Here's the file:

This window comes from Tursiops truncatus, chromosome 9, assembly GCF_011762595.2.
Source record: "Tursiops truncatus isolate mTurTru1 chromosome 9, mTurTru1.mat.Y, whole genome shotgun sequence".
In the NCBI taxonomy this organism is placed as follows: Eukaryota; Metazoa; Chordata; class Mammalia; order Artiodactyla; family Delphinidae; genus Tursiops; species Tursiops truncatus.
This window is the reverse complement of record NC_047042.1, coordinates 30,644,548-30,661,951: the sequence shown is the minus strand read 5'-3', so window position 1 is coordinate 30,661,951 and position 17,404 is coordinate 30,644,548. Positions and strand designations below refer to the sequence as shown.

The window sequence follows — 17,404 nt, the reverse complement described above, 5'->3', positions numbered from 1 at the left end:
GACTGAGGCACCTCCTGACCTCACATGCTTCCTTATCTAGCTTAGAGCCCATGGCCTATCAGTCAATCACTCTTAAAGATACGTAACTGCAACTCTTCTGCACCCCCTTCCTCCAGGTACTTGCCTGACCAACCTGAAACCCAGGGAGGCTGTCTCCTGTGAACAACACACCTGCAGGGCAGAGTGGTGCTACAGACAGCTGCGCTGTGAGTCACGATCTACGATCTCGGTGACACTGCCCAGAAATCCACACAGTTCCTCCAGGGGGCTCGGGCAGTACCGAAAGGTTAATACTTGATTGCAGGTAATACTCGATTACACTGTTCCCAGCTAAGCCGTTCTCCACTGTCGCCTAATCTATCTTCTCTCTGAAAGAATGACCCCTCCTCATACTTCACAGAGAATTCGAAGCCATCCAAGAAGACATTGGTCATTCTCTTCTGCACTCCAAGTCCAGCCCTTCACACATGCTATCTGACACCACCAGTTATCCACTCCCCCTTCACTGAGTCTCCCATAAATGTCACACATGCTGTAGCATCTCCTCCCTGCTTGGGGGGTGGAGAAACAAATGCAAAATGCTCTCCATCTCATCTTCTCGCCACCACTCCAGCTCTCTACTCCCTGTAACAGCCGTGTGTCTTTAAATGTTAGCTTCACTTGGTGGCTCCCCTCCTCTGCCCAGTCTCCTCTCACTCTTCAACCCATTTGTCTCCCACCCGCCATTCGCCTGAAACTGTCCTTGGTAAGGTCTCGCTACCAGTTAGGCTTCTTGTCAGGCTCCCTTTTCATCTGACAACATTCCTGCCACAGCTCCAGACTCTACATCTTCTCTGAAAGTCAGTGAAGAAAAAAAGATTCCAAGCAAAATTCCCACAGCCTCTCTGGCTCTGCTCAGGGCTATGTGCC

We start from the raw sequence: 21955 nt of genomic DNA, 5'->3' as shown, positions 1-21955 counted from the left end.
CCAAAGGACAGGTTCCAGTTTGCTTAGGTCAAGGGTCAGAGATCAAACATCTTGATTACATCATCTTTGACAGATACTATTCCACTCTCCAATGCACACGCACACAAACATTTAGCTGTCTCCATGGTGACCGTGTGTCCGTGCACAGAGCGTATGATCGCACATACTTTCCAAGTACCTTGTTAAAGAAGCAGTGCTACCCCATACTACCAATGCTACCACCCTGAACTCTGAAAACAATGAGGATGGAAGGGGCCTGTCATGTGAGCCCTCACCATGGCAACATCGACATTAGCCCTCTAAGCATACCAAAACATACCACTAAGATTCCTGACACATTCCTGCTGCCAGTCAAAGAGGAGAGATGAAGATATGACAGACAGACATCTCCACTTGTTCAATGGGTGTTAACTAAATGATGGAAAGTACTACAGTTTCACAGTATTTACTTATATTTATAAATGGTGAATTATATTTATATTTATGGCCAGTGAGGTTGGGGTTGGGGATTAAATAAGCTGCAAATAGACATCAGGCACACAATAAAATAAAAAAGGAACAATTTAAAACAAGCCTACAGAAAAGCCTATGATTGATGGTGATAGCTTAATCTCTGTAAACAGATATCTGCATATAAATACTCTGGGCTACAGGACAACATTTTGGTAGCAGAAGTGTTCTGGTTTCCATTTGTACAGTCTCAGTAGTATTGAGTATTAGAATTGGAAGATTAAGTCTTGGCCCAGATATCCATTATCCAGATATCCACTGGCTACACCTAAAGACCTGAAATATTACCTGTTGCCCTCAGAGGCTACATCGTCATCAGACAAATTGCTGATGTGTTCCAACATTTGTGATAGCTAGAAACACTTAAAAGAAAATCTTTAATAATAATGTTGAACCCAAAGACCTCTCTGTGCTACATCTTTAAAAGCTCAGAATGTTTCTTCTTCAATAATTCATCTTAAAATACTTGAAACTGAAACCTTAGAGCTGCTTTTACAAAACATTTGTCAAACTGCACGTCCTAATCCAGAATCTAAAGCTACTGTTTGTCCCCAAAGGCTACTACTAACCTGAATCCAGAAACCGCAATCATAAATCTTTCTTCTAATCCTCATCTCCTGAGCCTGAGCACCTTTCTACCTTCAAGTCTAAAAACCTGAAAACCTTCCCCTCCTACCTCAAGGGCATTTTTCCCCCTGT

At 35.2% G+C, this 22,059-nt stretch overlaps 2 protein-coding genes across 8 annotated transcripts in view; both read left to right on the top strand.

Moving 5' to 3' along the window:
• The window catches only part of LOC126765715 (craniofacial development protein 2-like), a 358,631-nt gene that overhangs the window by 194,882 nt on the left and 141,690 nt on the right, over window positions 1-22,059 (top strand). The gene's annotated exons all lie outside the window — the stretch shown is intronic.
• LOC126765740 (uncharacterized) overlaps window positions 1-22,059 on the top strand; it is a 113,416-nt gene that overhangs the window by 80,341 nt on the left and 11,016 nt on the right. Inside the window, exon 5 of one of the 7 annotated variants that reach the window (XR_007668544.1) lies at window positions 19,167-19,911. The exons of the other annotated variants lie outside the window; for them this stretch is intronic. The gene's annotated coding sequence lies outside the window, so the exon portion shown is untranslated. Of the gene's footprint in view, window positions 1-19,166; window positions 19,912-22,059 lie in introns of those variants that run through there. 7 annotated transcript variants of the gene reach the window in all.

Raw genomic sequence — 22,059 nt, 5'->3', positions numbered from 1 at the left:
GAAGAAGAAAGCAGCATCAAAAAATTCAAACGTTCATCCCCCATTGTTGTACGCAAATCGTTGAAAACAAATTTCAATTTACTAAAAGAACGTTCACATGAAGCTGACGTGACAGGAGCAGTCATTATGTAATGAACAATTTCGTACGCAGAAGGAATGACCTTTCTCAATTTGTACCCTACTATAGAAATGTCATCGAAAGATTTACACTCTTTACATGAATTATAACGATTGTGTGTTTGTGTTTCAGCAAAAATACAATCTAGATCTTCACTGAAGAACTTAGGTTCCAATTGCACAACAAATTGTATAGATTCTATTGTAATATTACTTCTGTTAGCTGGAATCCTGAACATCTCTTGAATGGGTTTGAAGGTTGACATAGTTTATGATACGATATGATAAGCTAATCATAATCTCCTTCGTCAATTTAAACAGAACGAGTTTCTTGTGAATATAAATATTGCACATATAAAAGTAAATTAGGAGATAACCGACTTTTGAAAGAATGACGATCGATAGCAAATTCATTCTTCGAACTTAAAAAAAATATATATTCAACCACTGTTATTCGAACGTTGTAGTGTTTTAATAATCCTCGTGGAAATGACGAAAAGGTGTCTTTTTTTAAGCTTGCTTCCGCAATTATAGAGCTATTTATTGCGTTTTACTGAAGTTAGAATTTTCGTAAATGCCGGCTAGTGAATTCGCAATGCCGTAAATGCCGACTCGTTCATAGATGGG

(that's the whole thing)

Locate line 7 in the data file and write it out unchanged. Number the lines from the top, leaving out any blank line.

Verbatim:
We start from the raw sequence: 21955 nt of genomic DNA, 5'->3' as shown, positions 1-21955 counted from the left end.